Economic success Africa requires fiscal discipline - Bawumia

Dr. Mahamudu Bawumia, featured at the Financial Times’ Private Equity in Africa Summit in London

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Dr. Mahamudu Bawumia, 2016 running mate of the New Patriotic Party has indicated that African States require fiscal discipline, reliable energy supply and private sector support for an economic success on the continent.

According to him, there must be critical shifts in the mindsets of African governments to ensure significant economic growth and transformation.

Dr Bawumia speaking at the 7th Private Equity in Africa Summit in London Thursday October 28, 2015, said “We are seeing severe fiscal indiscipline. The current government has an insatiable appetite for debt. It has been on a borrowing binge – the debt to GDP ratio is over 70%.

Interest on government debts this year will be four times Ghana’s oil revenue – and that’s just the interest. “They’ve already gone to the IMF this year for a $1 billion bailout, and now they’re looking for more loans. But when you’re in a hole, you need to stop digging.”

Dr. Bawumia added that "There are plenty of things that can be done to fix the problems we’re facing in Ghana and to spark confidence in our economy. We can change our tax policies – restructuring away from current policies that are killing jobs and destroying companies. We can and should introduce changes that allow companies to produce, to prosper. Then when they’re actually making profits, the government can benefit from taxing them."

He said "Ghana has tremendous potential; that’s the truth. There’s no limit to what we can achieve and how high our economy can climb. The steps to get there are clear to me: we must stabilize the macroeconomy, exhibit fiscal discipline, support and enable the private sector and deliver a reliable energy supply for our people and businesses."

The Summit was organized by the Financial Times & the Emerging Markets Private Equity Association, the global industry association for private capital in emerging markets whose member firms put together manage over a trillion dollars in assets globally.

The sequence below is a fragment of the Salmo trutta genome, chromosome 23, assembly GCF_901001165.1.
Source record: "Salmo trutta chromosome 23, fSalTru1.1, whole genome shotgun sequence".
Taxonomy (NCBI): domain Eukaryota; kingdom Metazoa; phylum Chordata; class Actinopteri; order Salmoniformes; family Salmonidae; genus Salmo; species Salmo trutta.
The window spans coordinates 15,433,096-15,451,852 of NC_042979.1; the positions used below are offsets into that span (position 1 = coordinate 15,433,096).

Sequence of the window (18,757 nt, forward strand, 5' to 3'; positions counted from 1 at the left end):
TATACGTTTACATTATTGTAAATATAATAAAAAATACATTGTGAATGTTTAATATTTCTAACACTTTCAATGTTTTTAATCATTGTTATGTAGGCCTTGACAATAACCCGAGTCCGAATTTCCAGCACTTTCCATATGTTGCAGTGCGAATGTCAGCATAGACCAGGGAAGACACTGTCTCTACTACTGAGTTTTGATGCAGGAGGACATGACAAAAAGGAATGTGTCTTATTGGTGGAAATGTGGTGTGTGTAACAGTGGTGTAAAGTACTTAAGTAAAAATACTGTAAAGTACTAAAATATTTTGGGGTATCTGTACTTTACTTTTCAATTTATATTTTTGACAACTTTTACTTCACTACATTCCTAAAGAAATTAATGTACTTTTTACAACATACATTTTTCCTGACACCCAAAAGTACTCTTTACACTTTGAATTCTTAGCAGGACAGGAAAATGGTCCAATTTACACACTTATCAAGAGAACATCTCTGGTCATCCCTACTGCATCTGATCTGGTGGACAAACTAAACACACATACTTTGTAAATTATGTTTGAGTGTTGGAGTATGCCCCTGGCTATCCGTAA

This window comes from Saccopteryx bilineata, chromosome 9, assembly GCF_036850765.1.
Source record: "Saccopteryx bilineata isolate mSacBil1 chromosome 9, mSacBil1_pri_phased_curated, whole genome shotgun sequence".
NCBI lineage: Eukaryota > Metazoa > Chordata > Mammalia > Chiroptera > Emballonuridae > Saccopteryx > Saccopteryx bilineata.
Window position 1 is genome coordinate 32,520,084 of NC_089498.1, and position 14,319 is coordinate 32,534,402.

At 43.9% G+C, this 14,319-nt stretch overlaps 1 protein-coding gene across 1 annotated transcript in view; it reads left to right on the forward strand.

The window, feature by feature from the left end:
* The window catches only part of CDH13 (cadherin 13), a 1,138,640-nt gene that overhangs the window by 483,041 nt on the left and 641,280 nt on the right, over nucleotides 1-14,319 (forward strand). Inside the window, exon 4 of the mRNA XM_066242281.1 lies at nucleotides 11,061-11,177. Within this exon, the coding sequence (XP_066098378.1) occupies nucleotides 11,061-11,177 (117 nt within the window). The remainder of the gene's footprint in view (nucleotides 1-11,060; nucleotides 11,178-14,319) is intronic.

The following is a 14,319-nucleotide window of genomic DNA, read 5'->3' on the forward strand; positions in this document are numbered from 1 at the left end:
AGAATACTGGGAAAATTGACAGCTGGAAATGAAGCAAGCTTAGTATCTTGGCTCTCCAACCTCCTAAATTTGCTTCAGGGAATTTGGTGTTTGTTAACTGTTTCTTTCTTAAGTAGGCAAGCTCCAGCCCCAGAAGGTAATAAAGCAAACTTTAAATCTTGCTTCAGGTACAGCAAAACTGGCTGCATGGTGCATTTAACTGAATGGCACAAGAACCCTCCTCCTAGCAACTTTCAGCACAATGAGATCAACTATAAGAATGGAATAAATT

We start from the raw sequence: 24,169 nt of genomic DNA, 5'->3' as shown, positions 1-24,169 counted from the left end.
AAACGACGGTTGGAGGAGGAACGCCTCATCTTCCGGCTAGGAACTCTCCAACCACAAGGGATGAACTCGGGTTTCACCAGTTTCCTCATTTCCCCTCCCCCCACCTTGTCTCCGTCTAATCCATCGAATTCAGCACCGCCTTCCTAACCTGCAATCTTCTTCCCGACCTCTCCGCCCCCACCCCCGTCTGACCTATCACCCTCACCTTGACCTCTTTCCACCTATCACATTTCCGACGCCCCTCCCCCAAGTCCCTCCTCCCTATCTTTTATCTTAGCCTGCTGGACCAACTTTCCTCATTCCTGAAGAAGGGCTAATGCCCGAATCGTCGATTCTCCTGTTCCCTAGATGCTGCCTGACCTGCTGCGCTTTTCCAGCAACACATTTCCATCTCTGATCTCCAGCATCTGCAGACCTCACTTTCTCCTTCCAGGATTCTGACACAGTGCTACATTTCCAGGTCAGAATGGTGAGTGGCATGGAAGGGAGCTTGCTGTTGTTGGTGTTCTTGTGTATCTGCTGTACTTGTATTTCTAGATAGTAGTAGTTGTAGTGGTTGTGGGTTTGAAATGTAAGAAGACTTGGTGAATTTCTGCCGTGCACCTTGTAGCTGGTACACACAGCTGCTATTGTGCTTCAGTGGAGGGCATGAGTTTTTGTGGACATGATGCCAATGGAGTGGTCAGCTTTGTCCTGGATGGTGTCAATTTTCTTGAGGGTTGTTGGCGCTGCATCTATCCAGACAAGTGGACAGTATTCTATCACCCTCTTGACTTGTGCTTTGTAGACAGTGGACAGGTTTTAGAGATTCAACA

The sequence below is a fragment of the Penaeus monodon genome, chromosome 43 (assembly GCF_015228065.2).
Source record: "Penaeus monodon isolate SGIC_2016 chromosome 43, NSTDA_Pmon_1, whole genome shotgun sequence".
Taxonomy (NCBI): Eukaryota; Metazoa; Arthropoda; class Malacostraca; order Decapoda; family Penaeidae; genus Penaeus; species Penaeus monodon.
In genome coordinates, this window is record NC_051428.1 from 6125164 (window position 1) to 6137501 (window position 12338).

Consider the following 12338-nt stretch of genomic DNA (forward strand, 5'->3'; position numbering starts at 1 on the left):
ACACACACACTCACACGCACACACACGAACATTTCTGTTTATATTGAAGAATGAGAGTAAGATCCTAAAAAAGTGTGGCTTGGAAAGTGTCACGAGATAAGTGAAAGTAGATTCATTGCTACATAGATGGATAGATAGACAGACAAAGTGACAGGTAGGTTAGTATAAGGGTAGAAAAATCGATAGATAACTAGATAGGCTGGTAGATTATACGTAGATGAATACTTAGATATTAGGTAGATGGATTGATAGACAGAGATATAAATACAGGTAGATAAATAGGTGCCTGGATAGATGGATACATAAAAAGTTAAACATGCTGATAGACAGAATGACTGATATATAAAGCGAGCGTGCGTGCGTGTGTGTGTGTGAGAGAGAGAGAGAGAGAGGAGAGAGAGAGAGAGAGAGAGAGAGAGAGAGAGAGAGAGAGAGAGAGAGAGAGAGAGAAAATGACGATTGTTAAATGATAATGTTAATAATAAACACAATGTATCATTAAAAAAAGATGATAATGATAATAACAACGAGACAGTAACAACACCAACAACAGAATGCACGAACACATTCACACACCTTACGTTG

The 7th Private Equity in Africa Summit considered the role that the private equity industry – which has been amongst the most active in responding to Africa's commercial opportunity – can play in harnessing Africa's growth for economic transformation in the coming years.

The former Deputy Governor of the Bank of Ghana was one of the main speakers along other speakers including David Cowan, Head Africa Economist and Managing Director of Citigroup and Nick Blazquez, President, Africa and Asia of Diageo.

Other panelists included Aubrey Hruby, a Non-resident Senior Fellow at the Africa Center at the Atlantic Council. She is the former Managing Director of the Whitaker Group, an Africa-focused corporate strategy and investment advisory firm that has helped facilitate more than $2 billion in investment and capital flows to Africa and someone who has worked with Fortune 500 companies to design and implement successful investment and market entry strategies and advised the U.S. Chamber of Commerce's Africa Division.

Bruce Zimmerman was the last panelist for the discussion. He is the CEO and Chief Investment Officer of The University of Texas Investment Management Company (UTIMCO). UTIMCO, investing approximately $28B, is one of America's largest endowments. Prior to joining UTIMCO, Zimmerman was CIO and Global Head of Pension Investments at Citigroup. Previously at Citigroup, Bruce had been CFO and Chief Administrative Officer for Citigroup Alternative Investments, which invested over $90B in proprietary and client capital across a range of hedge fund, private equity, private real estate equity and structured credit vehicles.

The Emerging Markets Private Equity Association (EMPEA) has over 300 member firms comprising institutional investors, fund managers, and industry advisors who together manage more than US$ 1 trillion of assets and have offices in more than a 100 countries across the globe.

An Oxford-educated economist, Dr. Bawumia worked as lecturer in London and the United States before returning to Ghana in 2000 to head the Monetary Policy and Financial Stability Department for the Bank of Ghana. He was appointed as Deputy-Governor of the Bank of Ghana in 2006.

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